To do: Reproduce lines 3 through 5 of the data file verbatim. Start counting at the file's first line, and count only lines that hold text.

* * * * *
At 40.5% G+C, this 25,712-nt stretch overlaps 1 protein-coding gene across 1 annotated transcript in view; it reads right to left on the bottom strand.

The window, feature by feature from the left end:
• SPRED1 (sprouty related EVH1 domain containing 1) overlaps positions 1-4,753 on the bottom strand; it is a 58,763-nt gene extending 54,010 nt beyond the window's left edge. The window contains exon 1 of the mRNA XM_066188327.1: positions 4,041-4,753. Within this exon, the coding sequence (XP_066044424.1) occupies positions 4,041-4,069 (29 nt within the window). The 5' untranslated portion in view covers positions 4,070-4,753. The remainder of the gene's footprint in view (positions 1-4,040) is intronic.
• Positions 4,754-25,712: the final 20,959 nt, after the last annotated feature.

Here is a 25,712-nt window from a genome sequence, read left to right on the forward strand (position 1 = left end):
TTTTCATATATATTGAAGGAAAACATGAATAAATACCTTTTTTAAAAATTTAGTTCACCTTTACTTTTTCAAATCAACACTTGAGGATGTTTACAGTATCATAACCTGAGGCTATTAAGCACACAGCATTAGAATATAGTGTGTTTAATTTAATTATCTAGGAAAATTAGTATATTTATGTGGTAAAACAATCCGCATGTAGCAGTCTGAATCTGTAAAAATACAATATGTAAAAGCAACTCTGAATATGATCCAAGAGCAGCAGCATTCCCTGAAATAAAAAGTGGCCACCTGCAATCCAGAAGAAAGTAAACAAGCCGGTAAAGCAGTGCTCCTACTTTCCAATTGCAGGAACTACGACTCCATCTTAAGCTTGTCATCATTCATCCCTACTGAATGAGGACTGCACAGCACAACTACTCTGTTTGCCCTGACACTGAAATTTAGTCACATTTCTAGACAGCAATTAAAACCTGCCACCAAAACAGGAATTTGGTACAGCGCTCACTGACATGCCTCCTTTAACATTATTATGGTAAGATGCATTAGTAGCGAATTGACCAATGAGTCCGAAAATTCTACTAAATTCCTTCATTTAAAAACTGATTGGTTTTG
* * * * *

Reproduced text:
• SPRED1 (sprouty related EVH1 domain containing 1) overlaps positions 1-4,753 on the bottom strand; it is a 58,763-nt gene extending 54,010 nt beyond the window's left edge. The window contains exon 1 of the mRNA XM_066188327.1: positions 4,041-4,753. Within this exon, the coding sequence (XP_066044424.1) occupies positions 4,041-4,069 (29 nt within the window). The 5' untranslated portion in view covers positions 4,070-4,753. The remainder of the gene's footprint in view (positions 1-4,040) is intronic.
• Positions 4,754-25,712: the final 20,959 nt, after the last annotated feature.

Here is a 25,712-nt window from a genome sequence, read left to right on the forward strand (position 1 = left end):